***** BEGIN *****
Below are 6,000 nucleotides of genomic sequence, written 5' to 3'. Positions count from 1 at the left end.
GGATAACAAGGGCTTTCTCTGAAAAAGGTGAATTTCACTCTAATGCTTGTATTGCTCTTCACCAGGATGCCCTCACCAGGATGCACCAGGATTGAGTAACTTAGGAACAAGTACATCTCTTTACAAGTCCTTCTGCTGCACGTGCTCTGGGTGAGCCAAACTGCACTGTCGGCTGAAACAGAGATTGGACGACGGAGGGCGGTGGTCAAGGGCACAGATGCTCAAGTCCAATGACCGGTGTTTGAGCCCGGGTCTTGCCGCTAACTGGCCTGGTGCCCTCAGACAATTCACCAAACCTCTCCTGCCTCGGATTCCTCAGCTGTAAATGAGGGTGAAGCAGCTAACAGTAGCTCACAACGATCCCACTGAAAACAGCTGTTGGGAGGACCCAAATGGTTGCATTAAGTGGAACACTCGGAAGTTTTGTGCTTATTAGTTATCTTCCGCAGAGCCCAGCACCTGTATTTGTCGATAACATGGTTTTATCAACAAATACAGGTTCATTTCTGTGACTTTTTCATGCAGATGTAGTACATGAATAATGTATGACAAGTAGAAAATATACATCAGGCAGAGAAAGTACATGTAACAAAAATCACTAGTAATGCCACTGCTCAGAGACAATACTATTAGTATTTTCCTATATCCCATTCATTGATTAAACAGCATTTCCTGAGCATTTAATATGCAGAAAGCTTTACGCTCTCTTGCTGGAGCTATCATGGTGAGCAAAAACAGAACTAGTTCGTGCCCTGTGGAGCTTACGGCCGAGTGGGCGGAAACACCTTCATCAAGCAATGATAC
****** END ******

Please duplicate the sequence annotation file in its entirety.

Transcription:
Below are 6,000 nucleotides of genomic sequence, written 5' to 3'. Positions count from 1 at the left end.
GGATAACAAGGGCTTTCTCTGAAAAAGGTGAATTTCACTCTAATGCTTGTATTGCTCTTCACCAGGATGCCCTCACCAGGATGCACCAGGATTGAGTAACTTAGGAACAAGTACATCTCTTTACAAGTCCTTCTGCTGCACGTGCTCTGGGTGAGCCAAACTGCACTGTCGGCTGAAACAGAGATTGGACGACGGAGGGCGGTGGTCAAGGGCACAGATGCTCAAGTCCAATGACCGGTGTTTGAGCCCGGGTCTTGCCGCTAACTGGCCTGGTGCCCTCAGACAATTCACCAAACCTCTCCTGCCTCGGATTCCTCAGCTGTAAATGAGGGTGAAGCAGCTAACAGTAGCTCACAACGATCCCACTGAAAACAGCTGTTGGGAGGACCCAAATGGTTGCATTAAGTGGAACACTCGGAAGTTTTGTGCTTATTAGTTATCTTCCGCAGAGCCCAGCACCTGTATTTGTCGATAACATGGTTTTATCAACAAATACAGGTTCATTTCTGTGACTTTTTCATGCAGATGTAGTACATGAATAATGTATGACAAGTAGAAAATATACATCAGGCAGAGAAAGTACATGTAACAAAAATCACTAGTAATGCCACTGCTCAGAGACAATACTATTAGTATTTTCCTATATCCCATTCATTGATTAAACAGCATTTCCTGAGCATTTAATATGCAGAAAGCTTTACGCTCTCTTGCTGGAGCTATCATGGTGAGCAAAAACAGAACTAGTTCGTGCCCTGTGGAGCTTACGGCCGAGTGGGCGGAAACACCTTCATCAAGCAATGATAC